CBS polls Carnegie Mellon on upcoming elections
Just over 70 percent of Carnegie Mellon students who are registered Democratic voters in Pennsylvania plan to vote for candidate Senator Barack Obama (D–Ill.) as opposed to Senator Hillary Clinton (D–N.Y.) in tomorrow’s Democratic primaries, according to a new survey. The study, conducted by CBS News and UWire, was given to randomly selected students at Carnegie Mellon and 14 other universities across the state to gauge student interest and opinions in anticipation of tomorrow’s primaries.
The set of about 50 questions was sent by e-mail to 1500 Carnegie Mellon students in the past two weeks, data was taken similarly at other universities. Carnegie Mellon’s results were tabulated individually and included in the statewide statistics, which were comparable to the university’s data.
A large portion of the questions addressed the close competition between Obama and Clinton.
Sophomore computer science major Gabby Moskowitz, an intern at the League of Young Voters of Pennsylvania, was not surprised that so many students preferred Obama to Clinton.
“[Obama is] a really powerful speaker, and when he speaks he is talking to young people. When Hillary talks, she is not going for the young face,” said Moskowitz, also a member of Carnegie Mellon Students for Hillary Clinton.
Maria Mauro, a sophomore biology and political science major and co-founder of Carnegie Mellon Students for Barack Obama, agreed with Moskowitz.
“Obama is a genuine person, and to add to that, he really wants to make changes, and people in our generation can live out his change,” Mauro said.
The survey addressed this issue of appeal to young voters.
At Carnegie Mellon, 54.6 percent of voters said they believe Obama cares about college students and their needs, whereas only 15.3 percent expressed the same trust in Clinton.
This set of data represents a slight deviation from the state figures in its more positive outlook on Obama. Statewide, 48 percent answered in favor of Obama, whereas 23 percent showed the same feelings for Clinton.
However, students at Carnegie Mellon and other polled universities saw obstacles for both of the Democratic candidates.
When asked whether it is harder to run for President as a female or as a black man, 60.8 percent of Carnegie Mellon students said that it is harder for a female to run, while the remaining 39.2 percent said that it is harder for a black man.
“It’s harder for a woman because she can’t be too feminine or too masculine without getting criticized,” Moskowitz said.
Mauro spoke about the dangers of generalizing the candidates.
“I don’t think you can box these candidates in these categories [of race and gender],” Mauro said. “Both have faced a lot of obstacles, and not necessarily one more so than the other.”
Yet most students agreed that the country is ready for a black or female President; these percentages measured 89.4 and 86 percent respectively.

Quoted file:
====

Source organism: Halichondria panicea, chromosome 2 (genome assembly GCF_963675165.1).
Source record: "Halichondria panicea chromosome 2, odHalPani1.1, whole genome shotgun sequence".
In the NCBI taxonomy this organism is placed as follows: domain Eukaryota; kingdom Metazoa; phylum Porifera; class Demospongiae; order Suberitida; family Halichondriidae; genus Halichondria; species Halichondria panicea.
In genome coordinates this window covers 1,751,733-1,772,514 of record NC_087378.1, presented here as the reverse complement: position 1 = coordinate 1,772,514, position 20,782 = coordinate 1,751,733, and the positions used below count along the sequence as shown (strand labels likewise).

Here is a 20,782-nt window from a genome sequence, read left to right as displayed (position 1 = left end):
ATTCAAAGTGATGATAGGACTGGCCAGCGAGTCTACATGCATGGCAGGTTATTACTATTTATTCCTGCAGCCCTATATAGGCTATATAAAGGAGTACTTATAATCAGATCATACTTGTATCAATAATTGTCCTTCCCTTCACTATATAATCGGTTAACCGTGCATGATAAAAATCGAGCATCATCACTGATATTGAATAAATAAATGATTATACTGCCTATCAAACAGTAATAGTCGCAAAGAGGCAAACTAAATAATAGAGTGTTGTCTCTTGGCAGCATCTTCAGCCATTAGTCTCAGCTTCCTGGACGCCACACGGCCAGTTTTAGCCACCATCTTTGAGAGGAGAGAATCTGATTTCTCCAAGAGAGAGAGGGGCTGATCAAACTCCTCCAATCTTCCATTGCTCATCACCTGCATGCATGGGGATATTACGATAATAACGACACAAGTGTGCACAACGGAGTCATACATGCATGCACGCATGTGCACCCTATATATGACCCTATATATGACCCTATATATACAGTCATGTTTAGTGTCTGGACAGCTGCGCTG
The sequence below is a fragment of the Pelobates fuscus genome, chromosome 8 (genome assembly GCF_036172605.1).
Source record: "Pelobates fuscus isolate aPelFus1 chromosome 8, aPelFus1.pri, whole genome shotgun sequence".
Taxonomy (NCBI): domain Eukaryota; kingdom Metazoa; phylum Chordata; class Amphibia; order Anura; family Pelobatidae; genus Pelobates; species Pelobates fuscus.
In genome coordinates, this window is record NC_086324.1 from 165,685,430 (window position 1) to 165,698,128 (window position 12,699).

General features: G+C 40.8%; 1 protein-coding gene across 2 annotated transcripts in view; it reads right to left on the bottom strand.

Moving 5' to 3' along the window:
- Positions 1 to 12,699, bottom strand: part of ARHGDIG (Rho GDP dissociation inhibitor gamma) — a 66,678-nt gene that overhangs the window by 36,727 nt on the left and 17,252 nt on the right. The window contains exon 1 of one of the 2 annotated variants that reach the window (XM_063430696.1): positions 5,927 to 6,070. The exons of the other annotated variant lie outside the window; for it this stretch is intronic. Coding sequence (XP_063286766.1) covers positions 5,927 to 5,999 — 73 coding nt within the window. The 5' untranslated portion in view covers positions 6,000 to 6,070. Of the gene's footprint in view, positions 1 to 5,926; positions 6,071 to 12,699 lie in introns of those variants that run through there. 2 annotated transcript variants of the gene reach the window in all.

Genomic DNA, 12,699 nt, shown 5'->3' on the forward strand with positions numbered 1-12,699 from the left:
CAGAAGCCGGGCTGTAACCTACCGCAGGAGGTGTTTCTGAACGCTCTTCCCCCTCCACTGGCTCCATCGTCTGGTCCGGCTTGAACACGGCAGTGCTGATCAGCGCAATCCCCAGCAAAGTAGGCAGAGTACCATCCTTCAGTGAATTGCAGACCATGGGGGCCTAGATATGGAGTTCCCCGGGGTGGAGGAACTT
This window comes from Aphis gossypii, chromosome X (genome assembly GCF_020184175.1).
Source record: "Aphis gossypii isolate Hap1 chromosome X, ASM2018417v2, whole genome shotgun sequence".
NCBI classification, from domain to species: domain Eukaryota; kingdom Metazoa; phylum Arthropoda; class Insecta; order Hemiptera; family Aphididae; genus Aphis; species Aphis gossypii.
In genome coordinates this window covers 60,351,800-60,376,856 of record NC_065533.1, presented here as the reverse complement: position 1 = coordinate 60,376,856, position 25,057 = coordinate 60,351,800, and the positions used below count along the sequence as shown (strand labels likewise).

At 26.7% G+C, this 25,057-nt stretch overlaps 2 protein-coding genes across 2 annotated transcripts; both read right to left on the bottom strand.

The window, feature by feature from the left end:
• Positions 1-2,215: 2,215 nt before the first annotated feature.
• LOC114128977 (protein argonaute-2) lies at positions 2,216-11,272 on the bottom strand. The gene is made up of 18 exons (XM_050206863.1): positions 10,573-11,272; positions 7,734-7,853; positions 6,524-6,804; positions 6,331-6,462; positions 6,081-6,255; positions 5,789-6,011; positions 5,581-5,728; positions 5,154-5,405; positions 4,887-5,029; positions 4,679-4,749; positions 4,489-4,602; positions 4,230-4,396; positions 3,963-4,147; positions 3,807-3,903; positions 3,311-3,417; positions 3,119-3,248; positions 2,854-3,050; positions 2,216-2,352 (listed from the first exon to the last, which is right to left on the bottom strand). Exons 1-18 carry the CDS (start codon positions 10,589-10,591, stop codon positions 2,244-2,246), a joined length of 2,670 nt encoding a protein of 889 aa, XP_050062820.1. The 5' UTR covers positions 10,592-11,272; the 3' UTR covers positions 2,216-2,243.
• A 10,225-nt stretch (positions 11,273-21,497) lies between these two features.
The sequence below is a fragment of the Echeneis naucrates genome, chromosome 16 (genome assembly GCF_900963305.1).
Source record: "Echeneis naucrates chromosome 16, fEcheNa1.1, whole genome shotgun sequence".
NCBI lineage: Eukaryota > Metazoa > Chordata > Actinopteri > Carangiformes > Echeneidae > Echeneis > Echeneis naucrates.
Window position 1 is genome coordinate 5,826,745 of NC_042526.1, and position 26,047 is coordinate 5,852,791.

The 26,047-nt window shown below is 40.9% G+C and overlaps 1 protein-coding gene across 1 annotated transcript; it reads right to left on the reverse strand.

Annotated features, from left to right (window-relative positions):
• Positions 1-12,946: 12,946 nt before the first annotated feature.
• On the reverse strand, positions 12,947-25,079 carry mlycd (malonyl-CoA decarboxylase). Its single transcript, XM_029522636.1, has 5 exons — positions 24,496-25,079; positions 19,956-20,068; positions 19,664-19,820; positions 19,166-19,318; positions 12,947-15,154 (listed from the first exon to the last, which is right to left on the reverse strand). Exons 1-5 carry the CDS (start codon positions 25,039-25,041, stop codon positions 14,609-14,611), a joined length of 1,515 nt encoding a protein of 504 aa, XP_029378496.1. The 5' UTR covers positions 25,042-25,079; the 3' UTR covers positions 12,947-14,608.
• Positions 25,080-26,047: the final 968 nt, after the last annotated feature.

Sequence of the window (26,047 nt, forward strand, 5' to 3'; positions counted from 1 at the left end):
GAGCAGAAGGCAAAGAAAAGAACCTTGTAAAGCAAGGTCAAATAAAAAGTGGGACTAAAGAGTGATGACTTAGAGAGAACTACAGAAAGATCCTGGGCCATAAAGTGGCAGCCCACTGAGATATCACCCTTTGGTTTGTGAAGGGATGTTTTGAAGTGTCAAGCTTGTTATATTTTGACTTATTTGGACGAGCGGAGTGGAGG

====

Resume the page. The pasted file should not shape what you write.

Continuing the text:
Despite the competitive atmosphere of the Democratic party, John McCain, the Republican forerunner, was also a topic of the study.
Carnegie Mellon students were mostly satisfied with McCain’s experience and ability to very likely act as an effective commander-in-chief, at 75.7 and 37.8 percent, respectively.
The students satisfied with Obama’s experience and commanding abilities amounted to 70.2 and 27.8 percent, respectively. The figures for Clinton were the smallest, at 67.9 and 18.6 percent.
“I think it’s hard to judge candidates in the primaries,” Moskowitz said. “There is not a huge difference in platforms, especially to the average voter who sees only the big party issues.”
McCain trailed, however, in his ability to deal with the most important issue for Carnegie Mellon students: the economy and job market.
This issue won over the war in Iraq, with 37.1 percent versus 17.8 percent of respondents, respectively, saying it was the most important issue.
Only 8.3 percent of students believe McCain to be the best candidate, compared with 53.3 percent for Obama, and 14.1 percent for Clinton.
“I think many students see the Democratic party as moving forward and McCain’s policies as similar to Bush’s. The people in our generation are the ones fighting in Iraq,” Mauro said.
Students were generally in favor of the Democratic party over the Republican party for the elections in November.
If given the choice between McCain and Obama, 81.2 percent of students would choose Obama. If the elections came down to Clinton and McCain, 66.6 percent of students said they would vote for Clinton.
“Despite people saying that the Democratic party is being torn apart, I think they will unify in November,” Mauro said.
However, despite the intense buildup to the November elections, 23 percent of Carnegie Mellon students maintained that the final choice of President will not make a difference.
Moskowitz disagreed with this position, citing the eventual effect of each presidential candidate.
“A vote for President is a lot more than for one person,” she said, noting that appointees can number in the thousands. “A vote for a Republican president, for example, is a vote for conservative judges.”
Looking at the 23 percent statistic, Mauro considered the other 77 percent of respondents.
“Hopefully all these people will come out to vote then,” Mauro said.
The polling location for tomorrow’s primaries for students registered with a Carnegie Mellon address will be the Schenley Golf Course in Schenley Park. Free shuttles will be available at the University Center turnaround from 10 a.m. until 8 p.m., picking up on the hour and half-hour.